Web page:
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Property deedThis is the next article in my series on real estate investing in Dayton, Ohio. My last post explained why I do not believe Dayton has been “left behind.” That post was in response to a 2018 Frontline special which painted a bad picture of our city. As stated in my last post, the statistics simply don’t back up that claim in my opinion. In this post I will touch on another issue which relates to improving conditions in our area – Dayton’s large reduction in opioid related deaths. The fact that our city is successfully battling what had been seen as an “opioid crisis” encourages me to personally invest more in our area.

Opioid related deaths, in Dayton, greatly decreased from 2017 to 2018

Dayton has often been portrayed as a city which has been hit hard by the opioid epidemic. Those who still make such claims, however, are not paying attention to current facts. In November of 2018, the New York Times reported that opioid related deaths in our city were down more than fifty percent from their 2017 levels. The Frontline piece, which I discussed in my last article, was published in September in 2018 but relied solely on 2017 statistics when claiming that the city was in the throes of a crisis. The fact of the matter is that the city was already making great progress in this area by the time the Frontline piece was published.

Our city’s reduction in heroin/opioid related deaths has been credited to several factors. Among these are the expansion of Medicaid, which provided healthcare and treatment options to more people. Also, Richard Biehl, our local police chief, deserves credit for requiring his officers to carry naloxone (commonly referred to as “Narcan”). This medication can reverse opioid overdoses if administered quickly enough. Chief Biehl went against the practices of other police chiefs in requiring the carrying of naloxone, and his policies have shown results. Our city has also done a great deal to provide support for people after they leave drug treatment. Finally, the New York Times has also recognized that our city’s police and public health workers do a better job of working collaboratively, to deal with these issues, than do those in some other places. In short, the reduction in opioid and heroin related deaths can be partially credited to specific acts being taken by the local community.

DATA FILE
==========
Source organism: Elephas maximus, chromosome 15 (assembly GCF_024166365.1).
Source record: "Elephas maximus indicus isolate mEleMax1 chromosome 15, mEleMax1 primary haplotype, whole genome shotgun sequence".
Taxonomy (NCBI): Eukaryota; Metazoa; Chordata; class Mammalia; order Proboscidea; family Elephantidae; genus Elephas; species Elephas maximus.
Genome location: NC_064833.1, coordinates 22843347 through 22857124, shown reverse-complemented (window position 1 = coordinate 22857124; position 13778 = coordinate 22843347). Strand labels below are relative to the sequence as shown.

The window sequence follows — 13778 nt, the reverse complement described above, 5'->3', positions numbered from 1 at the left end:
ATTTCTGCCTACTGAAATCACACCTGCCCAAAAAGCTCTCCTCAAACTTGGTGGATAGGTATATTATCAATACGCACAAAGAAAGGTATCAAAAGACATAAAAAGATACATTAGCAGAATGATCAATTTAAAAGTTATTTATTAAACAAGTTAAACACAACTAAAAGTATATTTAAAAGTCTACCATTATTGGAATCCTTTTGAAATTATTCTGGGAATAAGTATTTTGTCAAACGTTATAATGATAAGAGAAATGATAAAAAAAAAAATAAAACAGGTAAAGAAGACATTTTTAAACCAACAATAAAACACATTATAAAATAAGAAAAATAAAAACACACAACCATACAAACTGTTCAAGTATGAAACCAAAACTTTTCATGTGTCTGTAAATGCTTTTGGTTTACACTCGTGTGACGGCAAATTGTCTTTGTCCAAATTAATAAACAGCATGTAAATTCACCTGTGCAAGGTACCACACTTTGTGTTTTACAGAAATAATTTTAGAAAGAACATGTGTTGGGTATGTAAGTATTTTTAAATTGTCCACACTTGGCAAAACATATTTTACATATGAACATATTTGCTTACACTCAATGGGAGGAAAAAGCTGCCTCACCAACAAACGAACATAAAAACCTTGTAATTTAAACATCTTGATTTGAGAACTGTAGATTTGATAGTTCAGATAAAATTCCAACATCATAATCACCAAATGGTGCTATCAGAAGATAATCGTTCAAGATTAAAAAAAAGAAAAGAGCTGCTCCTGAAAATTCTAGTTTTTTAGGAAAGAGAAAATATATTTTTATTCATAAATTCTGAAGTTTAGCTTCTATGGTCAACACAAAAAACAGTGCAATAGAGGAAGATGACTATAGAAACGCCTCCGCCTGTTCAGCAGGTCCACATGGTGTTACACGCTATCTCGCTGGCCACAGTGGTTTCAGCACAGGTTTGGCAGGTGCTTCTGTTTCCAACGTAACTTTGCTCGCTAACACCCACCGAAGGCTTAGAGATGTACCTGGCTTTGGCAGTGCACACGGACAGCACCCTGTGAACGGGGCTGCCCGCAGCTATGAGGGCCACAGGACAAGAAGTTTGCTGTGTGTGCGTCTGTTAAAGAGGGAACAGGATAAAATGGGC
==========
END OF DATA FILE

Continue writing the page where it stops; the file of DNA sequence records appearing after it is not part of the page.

Dayton’s success against the opioid epidemic is good for real estate investment

Those considering investing in real estate will, and should, pay attention to the direction in which an area is going. An area presents increased opportunities for investors when it is on the “upswing.” This is due to the fact that improving areas can see improving property values, increasing rents, and an increase of the ease in which property may eventually be sold. A substantial reduction in a problem such as opioid overdoses shows, in my opinion, that a city like ours is on the upswing.

If you are considering investing in Dayton area real estate, then contact me today to speak with a realtor. As someone who is also an investor, I am familiar with the needs of those attempting to grow their portfolios. I work with a number of investors, both in state and out of state, and I look forward to speaking with you. I also service the areas of Beavercreek, Centerville, Cincinnati, Clayton, Englewood, Oakwood, Fairborn, Harrison Township, Huber Heights, Kettering, Miami Township, Miamisburg, Riverside, Springboro, Trotwood, Vandalia, Washington Township, West Carrollton, and Xenia.

Note & Disclaimer: Nothing in this article, or on this website should be construed as investment or financial advice. The opinions shared on this website are the personal, and not professional, opinion of the author and are not associated with Keller Williams Advisors. Any investment decisions should be made after consulting with a certified financial/investment professional.